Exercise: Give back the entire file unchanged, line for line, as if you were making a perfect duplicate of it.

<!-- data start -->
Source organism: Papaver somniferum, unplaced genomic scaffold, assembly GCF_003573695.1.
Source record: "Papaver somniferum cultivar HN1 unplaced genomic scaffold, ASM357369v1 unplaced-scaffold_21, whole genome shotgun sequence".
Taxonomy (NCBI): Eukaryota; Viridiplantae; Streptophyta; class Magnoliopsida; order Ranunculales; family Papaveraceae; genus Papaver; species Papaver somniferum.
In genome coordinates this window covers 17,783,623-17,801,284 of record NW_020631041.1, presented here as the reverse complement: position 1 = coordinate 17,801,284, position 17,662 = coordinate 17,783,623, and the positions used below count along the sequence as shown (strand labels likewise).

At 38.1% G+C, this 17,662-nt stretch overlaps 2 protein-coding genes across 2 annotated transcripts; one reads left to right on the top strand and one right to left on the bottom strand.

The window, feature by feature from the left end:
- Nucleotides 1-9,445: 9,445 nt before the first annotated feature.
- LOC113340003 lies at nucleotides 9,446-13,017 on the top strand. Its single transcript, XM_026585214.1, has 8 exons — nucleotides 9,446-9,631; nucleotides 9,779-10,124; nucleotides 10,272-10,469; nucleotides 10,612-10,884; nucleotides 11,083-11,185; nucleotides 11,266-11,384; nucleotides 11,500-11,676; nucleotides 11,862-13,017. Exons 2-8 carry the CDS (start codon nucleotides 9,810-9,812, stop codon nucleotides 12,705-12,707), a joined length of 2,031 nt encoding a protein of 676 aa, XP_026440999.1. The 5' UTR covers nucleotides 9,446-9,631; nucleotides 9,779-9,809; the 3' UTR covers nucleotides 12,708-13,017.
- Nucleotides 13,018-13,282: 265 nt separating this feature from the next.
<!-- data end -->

Source organism: Papaver somniferum, unplaced genomic scaffold, assembly GCF_003573695.1.
Source record: "Papaver somniferum cultivar HN1 unplaced genomic scaffold, ASM357369v1 unplaced-scaffold_21, whole genome shotgun sequence".
Taxonomy (NCBI): Eukaryota; Viridiplantae; Streptophyta; class Magnoliopsida; order Ranunculales; family Papaveraceae; genus Papaver; species Papaver somniferum.
In genome coordinates this window covers 17,783,623-17,801,284 of record NW_020631041.1, presented here as the reverse complement: position 1 = coordinate 17,801,284, position 17,662 = coordinate 17,783,623, and the positions used below count along the sequence as shown (strand labels likewise).

At 38.1% G+C, this 17,662-nt stretch overlaps 2 protein-coding genes across 2 annotated transcripts; one reads left to right on the top strand and one right to left on the bottom strand.

The window, feature by feature from the left end:
- Nucleotides 1-9,445: 9,445 nt before the first annotated feature.
- LOC113340003 lies at nucleotides 9,446-13,017 on the top strand. Its single transcript, XM_026585214.1, has 8 exons — nucleotides 9,446-9,631; nucleotides 9,779-10,124; nucleotides 10,272-10,469; nucleotides 10,612-10,884; nucleotides 11,083-11,185; nucleotides 11,266-11,384; nucleotides 11,500-11,676; nucleotides 11,862-13,017. Exons 2-8 carry the CDS (start codon nucleotides 9,810-9,812, stop codon nucleotides 12,705-12,707), a joined length of 2,031 nt encoding a protein of 676 aa, XP_026440999.1. The 5' UTR covers nucleotides 9,446-9,631; nucleotides 9,779-9,809; the 3' UTR covers nucleotides 12,708-13,017.
- Nucleotides 13,018-13,282: 265 nt separating this feature from the next.